"The officers had weapons, the children had none. The officers had body armor, the children had none. The officers had training, the subject had none," McCraw testified.

Watch the video below.
 

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A Mobile, Alabama police Sgt. is going viral for calling out the number of children murdered in his city.

Ciara Jackson, 14, and Lequinten Morrissette, 11, were gunned down within days of each other. Lamonyae Forrest, 18, and a 16-year-old boy were arrested for Ciara's murder.

Sgt. John Young, of the Mobile Police Department, gave an interview to a local news station about the murders of Black children:

"This is the 23rd homicide of the year. It is heartbreaking to me personally. Ciara's 14. She died on the street named after Michael Donald who was the last known lynching by the Ku Klux Klan in 1980. 40 years later, more innocent blood is shed on that street that is supposed to memorialize the death sacrificed. And a Black girl is gunned down on that street by a Black man is disgusting, I said it."

He continued: "There's a subculture of gun violence in the city of Mobile with young Black men and it's high damn time we did something about it. I said it, so no one has to be called a racist anymore."

He then listed the ages of recent homicides in the city. The youngest are 11 and 4. "All Black children," he said. "When are we as a city going to wake up and say, 'Let's address this issue?' I've said it. Now it's out in the open, right?"

Sgt. Young expects to be reprimanded for speaking out about the gun violence committed by Black youth.

"Whatever happens to me, fine... But don't forget these innocent Black lives that have been lost," he said.

Mobile Mayor Sandy Stimpson responded to Sgt. Young's commentary. In a video on YouTube, Mayor Stimpson, saying, "I share his outrage."

"I'd like to begin by sharing my condolences with the family of Ciara Jackson. I know that you're heartbroken as so many are. Many people are praying for you. I also just finished listening to Sgt. John Young's interview; I share his outrage. I hope you share his outrage. I hope that it's the thing that we needed to galvanize bringing us together so that we can work together to make sure this doesn't continue to happen, not just to our young people, but to all of our citizens in the city of Mobile. We need your help. It's going to take all of us."

Watch the video below.
 

AFP via Getty Images

A Texas top cop broke down in tears as he explained why 19 Uvalde police officers didn't storm a classroom where a gunman killed 19 children and 2 teachers on Tuesday.

Texas' Director of Public Safety Col. Steven McCraw sobbed as he admitted 19 cops were in a hallway outside a classroom at Robb Elementary.

He said Uvalde's Chief of School District Police Department Pete Arredondo told the cops not to storm the classroom because he thought everyone inside was dead.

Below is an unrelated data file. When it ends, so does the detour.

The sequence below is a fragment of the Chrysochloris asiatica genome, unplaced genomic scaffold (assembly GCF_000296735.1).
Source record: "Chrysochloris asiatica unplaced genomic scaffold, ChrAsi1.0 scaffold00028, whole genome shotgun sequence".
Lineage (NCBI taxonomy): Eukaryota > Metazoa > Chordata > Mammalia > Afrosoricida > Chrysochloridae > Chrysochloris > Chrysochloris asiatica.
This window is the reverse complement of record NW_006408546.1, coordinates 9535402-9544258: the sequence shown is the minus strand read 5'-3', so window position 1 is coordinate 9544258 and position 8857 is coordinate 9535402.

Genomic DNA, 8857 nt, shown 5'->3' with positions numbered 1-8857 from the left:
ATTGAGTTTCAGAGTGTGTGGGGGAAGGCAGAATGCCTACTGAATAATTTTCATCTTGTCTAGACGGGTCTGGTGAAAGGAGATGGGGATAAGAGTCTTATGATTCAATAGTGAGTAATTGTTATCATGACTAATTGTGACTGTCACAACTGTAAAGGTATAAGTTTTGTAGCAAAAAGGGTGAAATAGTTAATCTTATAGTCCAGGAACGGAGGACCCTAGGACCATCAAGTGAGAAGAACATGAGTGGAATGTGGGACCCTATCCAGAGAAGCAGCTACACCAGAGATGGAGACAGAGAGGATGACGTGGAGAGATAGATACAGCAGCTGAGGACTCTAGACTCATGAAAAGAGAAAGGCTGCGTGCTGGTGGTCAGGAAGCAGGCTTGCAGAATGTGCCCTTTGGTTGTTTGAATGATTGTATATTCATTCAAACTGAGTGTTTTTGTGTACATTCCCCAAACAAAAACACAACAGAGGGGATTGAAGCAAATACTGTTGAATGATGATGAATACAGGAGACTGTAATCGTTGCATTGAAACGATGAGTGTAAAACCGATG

Anadolu Agency via Getty Images

At least two children and an adult called 911 pleading for help. But 19 cops stood outside and did nothing, as gunshots rang out inside.

The gunman fired more than 100 rounds within seconds of walking into room 112 at 11:34 a.m. Police did not enter the room until 12:50 p.m. 38 people were shot in classroom 112 and the adjoining room 111.
 
RELATED: Texas cop says police didn’t go into school because they could have been shot
 
"It was clearly the wrong decision," said McCraw. "The incident commander thought at that time there was no more children at risk. Obviously there were children that were at risk," he said.

"With the benefit of hindsight, from where I am sitting now - of course it was not the right decision. It was the wrong decision. There is no excuse," McCraw said.

Chief Arredondo, a former 911 dispatcher, thought the gunman was shooting at the door, not at kids.

Doctors say the delay in emergency response cost many children their lives because they bled out while waiting for medical attention.
 
RELATED: Police ran into elementary school to rescue their own children
 
Texas Gov. Greg Abbott expressed outrage that he was "misled" by the Uvalde police.

"I was on this very stage two days ago and I was telling the public information that had been told to me," he said on Friday. "As everybody has learned, the information that I was given turned out in part to be inaccurate. And I'm absolutely livid about that."

Anadolu Agency via Getty Images

Federal authorities were "flabbergasted at the amateurish communications coming from Texas," said a federal source who spoke on the condition of anonymity.

Rapper Iggy Azalea tweeted: "I'm so perplexed at the police saying they didn’t enter a school with an active shooter inside it because "they didn't believe any children were at risk" Man with gun + school filled with children = RISK it’s an easy calculation to make."

Uvalde police officers rushed into the school to save their own children while parents were tasered and restrained outside.

Anadolu Agency via Getty Images